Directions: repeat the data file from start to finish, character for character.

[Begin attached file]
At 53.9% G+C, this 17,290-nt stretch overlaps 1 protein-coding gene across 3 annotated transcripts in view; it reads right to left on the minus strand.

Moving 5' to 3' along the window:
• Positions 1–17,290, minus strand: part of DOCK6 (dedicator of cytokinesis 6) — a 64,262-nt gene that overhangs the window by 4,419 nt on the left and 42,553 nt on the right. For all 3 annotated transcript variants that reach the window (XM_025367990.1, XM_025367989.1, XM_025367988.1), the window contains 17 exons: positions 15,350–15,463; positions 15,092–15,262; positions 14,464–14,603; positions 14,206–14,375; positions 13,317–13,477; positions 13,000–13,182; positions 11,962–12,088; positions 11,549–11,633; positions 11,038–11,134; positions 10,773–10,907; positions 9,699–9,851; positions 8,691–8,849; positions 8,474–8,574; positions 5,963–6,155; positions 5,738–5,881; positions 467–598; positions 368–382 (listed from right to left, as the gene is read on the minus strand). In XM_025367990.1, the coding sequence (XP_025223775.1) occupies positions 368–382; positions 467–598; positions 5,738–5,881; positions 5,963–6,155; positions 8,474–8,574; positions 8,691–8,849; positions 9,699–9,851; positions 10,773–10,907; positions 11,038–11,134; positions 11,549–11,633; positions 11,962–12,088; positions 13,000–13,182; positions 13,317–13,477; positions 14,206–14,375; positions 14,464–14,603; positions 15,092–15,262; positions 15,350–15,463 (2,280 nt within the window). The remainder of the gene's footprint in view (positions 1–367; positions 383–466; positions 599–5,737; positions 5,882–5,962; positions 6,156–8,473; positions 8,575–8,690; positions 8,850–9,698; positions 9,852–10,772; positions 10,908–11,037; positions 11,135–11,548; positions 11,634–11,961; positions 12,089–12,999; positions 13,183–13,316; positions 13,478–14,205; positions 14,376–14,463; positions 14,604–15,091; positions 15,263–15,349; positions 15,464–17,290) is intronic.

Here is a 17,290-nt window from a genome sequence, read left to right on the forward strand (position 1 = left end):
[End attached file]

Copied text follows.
At 53.9% G+C, this 17,290-nt stretch overlaps 1 protein-coding gene across 3 annotated transcripts in view; it reads right to left on the minus strand.

Moving 5' to 3' along the window:
• Positions 1–17,290, minus strand: part of DOCK6 (dedicator of cytokinesis 6) — a 64,262-nt gene that overhangs the window by 4,419 nt on the left and 42,553 nt on the right. For all 3 annotated transcript variants that reach the window (XM_025367990.1, XM_025367989.1, XM_025367988.1), the window contains 17 exons: positions 15,350–15,463; positions 15,092–15,262; positions 14,464–14,603; positions 14,206–14,375; positions 13,317–13,477; positions 13,000–13,182; positions 11,962–12,088; positions 11,549–11,633; positions 11,038–11,134; positions 10,773–10,907; positions 9,699–9,851; positions 8,691–8,849; positions 8,474–8,574; positions 5,963–6,155; positions 5,738–5,881; positions 467–598; positions 368–382 (listed from right to left, as the gene is read on the minus strand). In XM_025367990.1, the coding sequence (XP_025223775.1) occupies positions 368–382; positions 467–598; positions 5,738–5,881; positions 5,963–6,155; positions 8,474–8,574; positions 8,691–8,849; positions 9,699–9,851; positions 10,773–10,907; positions 11,038–11,134; positions 11,549–11,633; positions 11,962–12,088; positions 13,000–13,182; positions 13,317–13,477; positions 14,206–14,375; positions 14,464–14,603; positions 15,092–15,262; positions 15,350–15,463 (2,280 nt within the window). The remainder of the gene's footprint in view (positions 1–367; positions 383–466; positions 599–5,737; positions 5,882–5,962; positions 6,156–8,473; positions 8,575–8,690; positions 8,850–9,698; positions 9,852–10,772; positions 10,908–11,037; positions 11,135–11,548; positions 11,634–11,961; positions 12,089–12,999; positions 13,183–13,316; positions 13,478–14,205; positions 14,376–14,463; positions 14,604–15,091; positions 15,263–15,349; positions 15,464–17,290) is intronic.

Here is a 17,290-nt window from a genome sequence, read left to right on the forward strand (position 1 = left end):